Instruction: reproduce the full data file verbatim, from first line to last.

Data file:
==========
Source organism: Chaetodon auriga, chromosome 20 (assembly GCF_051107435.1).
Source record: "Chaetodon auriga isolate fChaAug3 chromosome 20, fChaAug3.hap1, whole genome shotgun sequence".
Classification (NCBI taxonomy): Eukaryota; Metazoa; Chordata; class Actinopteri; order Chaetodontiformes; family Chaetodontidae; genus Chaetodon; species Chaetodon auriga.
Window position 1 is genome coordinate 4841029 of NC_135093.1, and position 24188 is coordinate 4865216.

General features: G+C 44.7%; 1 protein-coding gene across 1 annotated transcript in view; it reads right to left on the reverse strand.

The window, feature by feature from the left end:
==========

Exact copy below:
Source organism: Chaetodon auriga, chromosome 20 (assembly GCF_051107435.1).
Source record: "Chaetodon auriga isolate fChaAug3 chromosome 20, fChaAug3.hap1, whole genome shotgun sequence".
Classification (NCBI taxonomy): Eukaryota; Metazoa; Chordata; class Actinopteri; order Chaetodontiformes; family Chaetodontidae; genus Chaetodon; species Chaetodon auriga.
Window position 1 is genome coordinate 4841029 of NC_135093.1, and position 24188 is coordinate 4865216.

General features: G+C 44.7%; 1 protein-coding gene across 1 annotated transcript in view; it reads right to left on the reverse strand.

The window, feature by feature from the left end: